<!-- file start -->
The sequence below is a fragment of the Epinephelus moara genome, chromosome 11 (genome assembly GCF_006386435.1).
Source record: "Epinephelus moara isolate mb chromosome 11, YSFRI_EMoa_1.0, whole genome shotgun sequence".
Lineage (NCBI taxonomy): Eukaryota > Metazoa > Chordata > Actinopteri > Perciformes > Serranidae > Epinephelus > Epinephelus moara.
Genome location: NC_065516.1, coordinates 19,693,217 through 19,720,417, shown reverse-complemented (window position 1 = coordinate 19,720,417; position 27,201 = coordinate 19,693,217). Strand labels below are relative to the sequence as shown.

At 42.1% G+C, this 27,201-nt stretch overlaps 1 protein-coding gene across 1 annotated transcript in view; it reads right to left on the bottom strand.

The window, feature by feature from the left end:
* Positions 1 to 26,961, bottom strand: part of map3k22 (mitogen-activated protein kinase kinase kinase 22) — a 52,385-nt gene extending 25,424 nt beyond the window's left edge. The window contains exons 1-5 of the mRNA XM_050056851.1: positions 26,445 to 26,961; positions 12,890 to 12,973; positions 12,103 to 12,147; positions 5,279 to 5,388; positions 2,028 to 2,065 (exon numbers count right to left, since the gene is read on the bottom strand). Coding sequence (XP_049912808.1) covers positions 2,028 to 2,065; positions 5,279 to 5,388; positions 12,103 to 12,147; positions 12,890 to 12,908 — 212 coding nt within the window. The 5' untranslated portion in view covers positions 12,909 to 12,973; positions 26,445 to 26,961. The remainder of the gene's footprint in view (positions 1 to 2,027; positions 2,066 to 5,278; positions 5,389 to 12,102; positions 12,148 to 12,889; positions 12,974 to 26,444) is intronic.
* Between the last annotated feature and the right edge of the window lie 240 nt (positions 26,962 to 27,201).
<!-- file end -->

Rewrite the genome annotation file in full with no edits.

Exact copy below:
The sequence below is a fragment of the Epinephelus moara genome, chromosome 11 (genome assembly GCF_006386435.1).
Source record: "Epinephelus moara isolate mb chromosome 11, YSFRI_EMoa_1.0, whole genome shotgun sequence".
Lineage (NCBI taxonomy): Eukaryota > Metazoa > Chordata > Actinopteri > Perciformes > Serranidae > Epinephelus > Epinephelus moara.
Genome location: NC_065516.1, coordinates 19,693,217 through 19,720,417, shown reverse-complemented (window position 1 = coordinate 19,720,417; position 27,201 = coordinate 19,693,217). Strand labels below are relative to the sequence as shown.

At 42.1% G+C, this 27,201-nt stretch overlaps 1 protein-coding gene across 1 annotated transcript in view; it reads right to left on the bottom strand.

The window, feature by feature from the left end:
* Positions 1 to 26,961, bottom strand: part of map3k22 (mitogen-activated protein kinase kinase kinase 22) — a 52,385-nt gene extending 25,424 nt beyond the window's left edge. The window contains exons 1-5 of the mRNA XM_050056851.1: positions 26,445 to 26,961; positions 12,890 to 12,973; positions 12,103 to 12,147; positions 5,279 to 5,388; positions 2,028 to 2,065 (exon numbers count right to left, since the gene is read on the bottom strand). Coding sequence (XP_049912808.1) covers positions 2,028 to 2,065; positions 5,279 to 5,388; positions 12,103 to 12,147; positions 12,890 to 12,908 — 212 coding nt within the window. The 5' untranslated portion in view covers positions 12,909 to 12,973; positions 26,445 to 26,961. The remainder of the gene's footprint in view (positions 1 to 2,027; positions 2,066 to 5,278; positions 5,389 to 12,102; positions 12,148 to 12,889; positions 12,974 to 26,444) is intronic.
* Between the last annotated feature and the right edge of the window lie 240 nt (positions 26,962 to 27,201).